Many salespeople have told me a similar story. When the pressure to produce rises, they begin hearing their bosses instruct them, “If you get someone on the phone, tell them whatever you have to in order to close the sale.” In essence, these salespeople are commanded to lie to gain customers.
This creates a dilemma for those who desire to live out their faith with integrity and without compromising. They ask themselves, “Do I lie, or do I do the right thing and risk losing my job?”
Without a doubt, this is not a comfortable situation to be in. It would be easy to justify doing what they have been told. “After all, I need this job to earn a living.” But when striving to integrate our faith into our workplace responsibilities and demands, we need to consider what the Bible has to say.
For instance, in the Old Testament book of Proverbs we find many encouragements for being truthful – and warnings about the consequences of dishonesty. Proverbs 20:17 cautions, “Food gained by fraud tastes sweet to a man, but he ends up with a mouth full of gravel.” Does that sound appealing? Another verse tells us, “What a man desires is unfailing love; better to be poor than a liar” (Proverbs 19:22).
On the other hand, Proverbs 10:9 declares, “A man of integrity walks securely, but he who takes crooked paths will be found out.” A lie or even a misrepresentation of what we are able to do for a customer might give us temporary success, but deceit has a way of being discovered.
The Bible is filled with wisdom for how we should approach compromising and unethical situations. Consider just a few of the truths and promises we find in Jesus Christ’s Sermon on the Mount:
Who are you really working for? As Christ’s followers, we report to an authority higher than whoever our boss might be. “No one can serve two masters. Either he will hate the one and love the other, or he will be devoted to the one and despise the other. You cannot serve God and Manna” (Matthew 6:24). A good question to ask ourselves is, “Who am I ultimately serving?”
God’s faithful provision. After this stern admonition, Jesus gave this assurance to His followers: “Therefore I tell you, do not worry about your life, what you will eat or drink; or about your body, what you will wear…. But seek first His kingdom and His righteousness, and all these things will be given to you as well. Therefore, do not worry about tomorrow, for tomorrow will worry about itself. Each day has enough trouble of its own” (Matthew 25-34).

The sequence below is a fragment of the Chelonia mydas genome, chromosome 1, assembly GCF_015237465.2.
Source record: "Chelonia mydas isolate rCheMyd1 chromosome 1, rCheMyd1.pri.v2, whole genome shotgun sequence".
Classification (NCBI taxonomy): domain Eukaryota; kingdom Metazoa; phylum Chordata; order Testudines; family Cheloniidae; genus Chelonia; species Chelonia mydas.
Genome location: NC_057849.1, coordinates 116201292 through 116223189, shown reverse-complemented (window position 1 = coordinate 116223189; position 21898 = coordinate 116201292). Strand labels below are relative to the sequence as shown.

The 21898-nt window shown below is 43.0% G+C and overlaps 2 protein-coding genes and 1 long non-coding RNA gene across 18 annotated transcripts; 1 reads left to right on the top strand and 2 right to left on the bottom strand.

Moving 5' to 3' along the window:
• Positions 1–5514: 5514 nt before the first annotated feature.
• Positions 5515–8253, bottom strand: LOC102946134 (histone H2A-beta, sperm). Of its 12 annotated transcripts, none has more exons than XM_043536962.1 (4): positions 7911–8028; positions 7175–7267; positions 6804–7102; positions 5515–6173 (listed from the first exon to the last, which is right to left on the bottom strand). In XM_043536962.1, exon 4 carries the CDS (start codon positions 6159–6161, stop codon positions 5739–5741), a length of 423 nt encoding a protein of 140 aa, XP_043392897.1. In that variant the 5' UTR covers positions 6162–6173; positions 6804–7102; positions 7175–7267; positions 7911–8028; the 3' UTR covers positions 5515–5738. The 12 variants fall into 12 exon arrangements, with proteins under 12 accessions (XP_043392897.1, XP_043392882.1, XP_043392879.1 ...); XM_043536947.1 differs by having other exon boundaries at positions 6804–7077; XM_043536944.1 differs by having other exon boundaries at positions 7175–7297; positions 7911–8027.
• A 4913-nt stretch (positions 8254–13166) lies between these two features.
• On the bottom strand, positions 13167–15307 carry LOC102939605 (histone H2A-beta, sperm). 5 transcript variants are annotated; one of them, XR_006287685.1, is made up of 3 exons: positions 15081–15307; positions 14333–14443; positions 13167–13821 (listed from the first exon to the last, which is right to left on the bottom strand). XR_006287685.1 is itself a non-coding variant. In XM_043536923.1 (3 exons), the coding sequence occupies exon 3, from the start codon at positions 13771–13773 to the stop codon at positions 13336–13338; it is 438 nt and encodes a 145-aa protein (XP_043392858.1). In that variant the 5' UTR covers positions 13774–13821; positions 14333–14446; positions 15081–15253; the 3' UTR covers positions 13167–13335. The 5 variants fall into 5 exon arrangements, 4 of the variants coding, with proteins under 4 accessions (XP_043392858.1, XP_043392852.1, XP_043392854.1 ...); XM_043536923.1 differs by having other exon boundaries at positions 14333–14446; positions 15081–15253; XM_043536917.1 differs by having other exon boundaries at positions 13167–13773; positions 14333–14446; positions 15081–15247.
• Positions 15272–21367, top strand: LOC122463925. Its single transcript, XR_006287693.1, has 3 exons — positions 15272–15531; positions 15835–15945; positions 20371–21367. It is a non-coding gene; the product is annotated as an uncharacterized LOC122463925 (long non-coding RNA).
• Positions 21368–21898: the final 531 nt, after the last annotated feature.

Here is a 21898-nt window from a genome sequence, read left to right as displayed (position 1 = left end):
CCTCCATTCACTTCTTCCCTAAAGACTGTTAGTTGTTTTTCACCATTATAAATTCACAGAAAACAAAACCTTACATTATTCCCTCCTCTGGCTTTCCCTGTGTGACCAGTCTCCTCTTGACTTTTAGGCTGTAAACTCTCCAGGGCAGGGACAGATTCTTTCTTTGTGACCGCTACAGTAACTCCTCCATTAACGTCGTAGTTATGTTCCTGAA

Ours for the asking. When tempted to lie to close a sale, we are relying on our own initiative rather than trusting in the timely response of God. Rather than lying or stretching the truth, why not pray and ask God for His direction? Jesus said, “Ask and it will be given to you; seek and you will find; knock and the door will be opened to you. For everyone who asks receives; he who seeks finds; and to him who knows, the door will be opened” (Matthew 7:7-8)
When tempted to bend under pressure, it is important to remember that long-term customers are looking for someone steadfast and honest. It is better to earn less in the short-term, or lose a potential sale, than to become known as a liar. Regardless of the cost, stand firm in truth!
Copyright 2022, Unconventional Business Network. Adapted with permission from “UBN Integrity Moments”, a commentary on faith at work issues. Visit www.unconventionalbusiness.org. UBN is a faith at work ministry serving the international small business community.
1. Have you ever been in a situation where your boss – the person to whom you were reporting – encouraged or even pressured you to “tell them whatever you have to in order to close the sale”? If so, how did you respond? What were factors you considered?
2. What does lying to or deceiving a customer say about the quality of our faith in God and our trust in His promises? How does this affect our witness as ambassadors for Christ in the marketplace?
3. Can you think of a time when you thought, “Well, I know that is what the Bible teaches, but this is the real world. It is dog-eat-dog out here, and we must do whatever is necessary to succeed”? What are your thoughts about this kind of rationale now?
4. How would it make a difference in how we approach each workday if we reminded ourselves at the start that God is the One we must honor, that He promises to provide for our every need, and whenever we pray to Him for guidance He will readily give it to us?
NOTE: If you have a Bible and would like to read more, consider the following passages: Proverbs 12:19,22, 13:6, 14:5, 16:11, 19:5, 20:25, 24:26; Colossians 3:17,23-24